The key point to this play is a line that Bluntchsi says: the art of being a good soldier is not how many of the enemy you have killed, but rather not being killed yourself. In many cases this is true, though we still celebrate those who died in war, in particular World War I, every year. In the Commonwealth countries 11 November is known as Remembrance Day (I believe it is Veteran’s Day in the US), and at 11:00 pm every year everybody is supposed to stop working, to stop talking, and to remember the dead of World War I. However things are beginning to change. These days we have people challenging the legitimacy of ANZAC Day (which is also similar to Veterans Day in the US) because we are not remembering those who died in war, but rather celebrating what is little more than an imperialist massacre. Of course, it doesn’t matter how many war memorials we erect, or how many years we commemorate a minutes silence, we as a race still seem to want to pick up our guns and start killing each other.

Buntchsi is referred to throughout the play by Rania as her ‘chocolate cream soldier’. She is actually engaged to Sergius Saranoff, the commander who led the successful charge against the machine gun nest. However on the night of the battle, while Sergius was off fighting, Buntchsi climbs in through the window and hides for the night. It is not that he is a coward, even though many would see him as such, but rather he is practising the ethic of what a good soldier does – staying alive. The thing with Bluntchsi is that he is a professional soldier. However he is not a Serb, he is Swiss. The only loyalty that he has is to whoever is paying him. What is of interest is that he isn’t a part of the poorer classes – he is actually quiet wealthy – he is a soldier not because he has to, but because he wants to – in a way he seeks a life of adventure.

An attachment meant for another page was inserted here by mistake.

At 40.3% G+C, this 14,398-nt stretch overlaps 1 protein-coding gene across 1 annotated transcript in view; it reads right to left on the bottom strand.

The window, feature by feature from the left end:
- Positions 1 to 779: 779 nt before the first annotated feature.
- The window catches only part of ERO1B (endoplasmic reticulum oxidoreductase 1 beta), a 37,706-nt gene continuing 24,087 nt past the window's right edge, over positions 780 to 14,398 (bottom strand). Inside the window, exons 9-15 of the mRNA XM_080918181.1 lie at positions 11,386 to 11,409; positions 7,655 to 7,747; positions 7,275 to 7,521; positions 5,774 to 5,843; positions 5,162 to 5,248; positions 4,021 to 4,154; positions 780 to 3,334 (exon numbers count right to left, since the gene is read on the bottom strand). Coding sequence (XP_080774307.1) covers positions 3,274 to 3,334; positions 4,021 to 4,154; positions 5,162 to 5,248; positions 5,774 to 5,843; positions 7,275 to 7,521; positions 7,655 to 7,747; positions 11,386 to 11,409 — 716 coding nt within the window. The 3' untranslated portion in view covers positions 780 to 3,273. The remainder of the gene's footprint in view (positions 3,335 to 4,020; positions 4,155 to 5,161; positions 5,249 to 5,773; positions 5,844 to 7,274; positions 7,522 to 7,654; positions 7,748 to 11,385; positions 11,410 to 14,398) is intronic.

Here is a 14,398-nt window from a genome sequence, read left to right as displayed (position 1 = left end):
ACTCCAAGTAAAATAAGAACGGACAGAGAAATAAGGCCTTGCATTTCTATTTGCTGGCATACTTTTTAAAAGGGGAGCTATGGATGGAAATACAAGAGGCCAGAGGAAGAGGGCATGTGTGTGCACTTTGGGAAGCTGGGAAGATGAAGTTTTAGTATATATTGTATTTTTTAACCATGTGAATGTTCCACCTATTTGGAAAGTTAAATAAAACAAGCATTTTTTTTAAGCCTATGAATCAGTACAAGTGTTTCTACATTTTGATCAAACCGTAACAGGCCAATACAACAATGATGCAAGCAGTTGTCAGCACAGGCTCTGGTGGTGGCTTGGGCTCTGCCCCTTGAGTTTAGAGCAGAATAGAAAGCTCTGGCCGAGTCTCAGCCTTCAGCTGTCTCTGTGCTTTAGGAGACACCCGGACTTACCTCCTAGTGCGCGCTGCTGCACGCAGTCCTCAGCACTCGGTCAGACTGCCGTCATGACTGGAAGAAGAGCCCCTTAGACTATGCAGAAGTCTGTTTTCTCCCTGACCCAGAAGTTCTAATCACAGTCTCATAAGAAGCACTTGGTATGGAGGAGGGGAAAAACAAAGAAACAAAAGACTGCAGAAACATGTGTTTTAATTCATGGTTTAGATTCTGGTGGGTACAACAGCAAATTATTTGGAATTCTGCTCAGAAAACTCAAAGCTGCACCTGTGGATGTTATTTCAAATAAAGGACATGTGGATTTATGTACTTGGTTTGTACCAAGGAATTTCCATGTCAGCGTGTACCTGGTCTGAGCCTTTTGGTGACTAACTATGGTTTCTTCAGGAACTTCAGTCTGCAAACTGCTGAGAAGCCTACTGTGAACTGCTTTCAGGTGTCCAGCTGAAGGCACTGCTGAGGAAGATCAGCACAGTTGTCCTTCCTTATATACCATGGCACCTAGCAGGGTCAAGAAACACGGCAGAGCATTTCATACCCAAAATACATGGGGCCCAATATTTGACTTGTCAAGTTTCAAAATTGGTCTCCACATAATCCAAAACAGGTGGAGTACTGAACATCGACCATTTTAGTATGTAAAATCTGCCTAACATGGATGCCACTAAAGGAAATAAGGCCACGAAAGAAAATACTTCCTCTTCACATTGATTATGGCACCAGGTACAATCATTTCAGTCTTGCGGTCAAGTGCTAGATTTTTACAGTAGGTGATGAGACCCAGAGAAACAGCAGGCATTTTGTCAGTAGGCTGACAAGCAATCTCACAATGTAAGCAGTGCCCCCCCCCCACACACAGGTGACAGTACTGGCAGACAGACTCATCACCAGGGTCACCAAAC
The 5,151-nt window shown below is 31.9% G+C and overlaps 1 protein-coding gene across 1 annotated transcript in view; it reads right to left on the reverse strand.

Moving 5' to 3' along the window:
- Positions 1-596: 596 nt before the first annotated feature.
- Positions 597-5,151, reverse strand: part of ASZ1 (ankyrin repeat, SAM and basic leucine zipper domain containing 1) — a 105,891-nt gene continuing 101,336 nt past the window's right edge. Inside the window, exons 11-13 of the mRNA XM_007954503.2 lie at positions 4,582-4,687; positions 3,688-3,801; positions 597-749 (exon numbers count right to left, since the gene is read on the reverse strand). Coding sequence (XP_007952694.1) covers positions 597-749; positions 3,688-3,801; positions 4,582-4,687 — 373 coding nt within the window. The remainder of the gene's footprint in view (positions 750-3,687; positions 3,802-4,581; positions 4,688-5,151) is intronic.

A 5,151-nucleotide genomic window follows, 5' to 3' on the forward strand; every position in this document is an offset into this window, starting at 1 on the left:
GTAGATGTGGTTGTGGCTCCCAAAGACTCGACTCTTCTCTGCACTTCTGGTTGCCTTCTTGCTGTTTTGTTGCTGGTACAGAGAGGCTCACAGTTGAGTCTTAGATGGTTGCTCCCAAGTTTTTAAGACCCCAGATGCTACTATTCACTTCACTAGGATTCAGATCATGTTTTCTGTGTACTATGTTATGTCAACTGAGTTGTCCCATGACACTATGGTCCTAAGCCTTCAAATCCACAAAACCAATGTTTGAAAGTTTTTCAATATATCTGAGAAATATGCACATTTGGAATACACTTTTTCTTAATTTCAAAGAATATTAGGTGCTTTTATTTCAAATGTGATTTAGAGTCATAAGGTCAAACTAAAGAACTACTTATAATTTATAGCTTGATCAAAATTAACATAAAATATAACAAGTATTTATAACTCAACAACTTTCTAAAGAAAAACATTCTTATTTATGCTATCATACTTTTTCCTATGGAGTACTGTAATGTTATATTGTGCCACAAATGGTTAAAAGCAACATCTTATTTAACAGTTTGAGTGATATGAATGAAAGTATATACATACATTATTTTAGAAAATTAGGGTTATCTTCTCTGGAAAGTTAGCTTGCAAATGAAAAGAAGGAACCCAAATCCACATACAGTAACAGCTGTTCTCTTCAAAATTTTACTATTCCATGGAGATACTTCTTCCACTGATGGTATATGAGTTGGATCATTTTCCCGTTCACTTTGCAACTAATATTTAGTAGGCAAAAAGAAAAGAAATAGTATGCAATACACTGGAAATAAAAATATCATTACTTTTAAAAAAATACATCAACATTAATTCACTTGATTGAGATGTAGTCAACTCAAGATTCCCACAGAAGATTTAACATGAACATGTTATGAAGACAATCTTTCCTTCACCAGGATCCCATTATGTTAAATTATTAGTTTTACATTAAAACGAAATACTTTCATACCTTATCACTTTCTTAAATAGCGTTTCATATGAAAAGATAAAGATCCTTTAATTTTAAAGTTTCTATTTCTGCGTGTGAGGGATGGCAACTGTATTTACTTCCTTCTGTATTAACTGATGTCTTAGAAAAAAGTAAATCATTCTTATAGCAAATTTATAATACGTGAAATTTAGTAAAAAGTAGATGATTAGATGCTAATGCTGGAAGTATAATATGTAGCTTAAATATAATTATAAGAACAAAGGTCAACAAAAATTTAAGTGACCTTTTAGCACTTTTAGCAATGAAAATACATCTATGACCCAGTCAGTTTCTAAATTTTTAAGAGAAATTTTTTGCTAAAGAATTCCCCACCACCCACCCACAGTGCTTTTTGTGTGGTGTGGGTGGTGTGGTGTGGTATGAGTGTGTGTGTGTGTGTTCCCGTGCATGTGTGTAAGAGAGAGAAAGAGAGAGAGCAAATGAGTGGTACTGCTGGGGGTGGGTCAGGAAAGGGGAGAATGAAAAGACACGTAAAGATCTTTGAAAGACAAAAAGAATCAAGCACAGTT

Bluntchsi is the inverted soldier – sure he is dashing, charming, attractive, but he is on the losing side, and Rania meets him when he is hiding in her room from the enemy. However she falls for him – he is her chocolate cream soldier – a soldier that does not measure his success based on his kill ratio, but on the fact that he himself has not been killed. One may be able to kill a lot of the enemy, but one can only die once, and once one is dead that is it. So much for the life of adventure. Bluntchsi is not seeking glory, far from it, he is seeking adventure, and to be able to seek adventure one must stay alive, even if it means running away and hiding.


Creative Commons License
The Inverted War Hero – Bernard Shaw’s Arms and the Man by David Alfred Sarkies is licensed under a Creative Commons Attribution-NonCommercial-ShareAlike 4.0 International License.If you wish to use this work commercially please feel free to contact me


2 thoughts on “The Inverted War Hero – Arms and the Man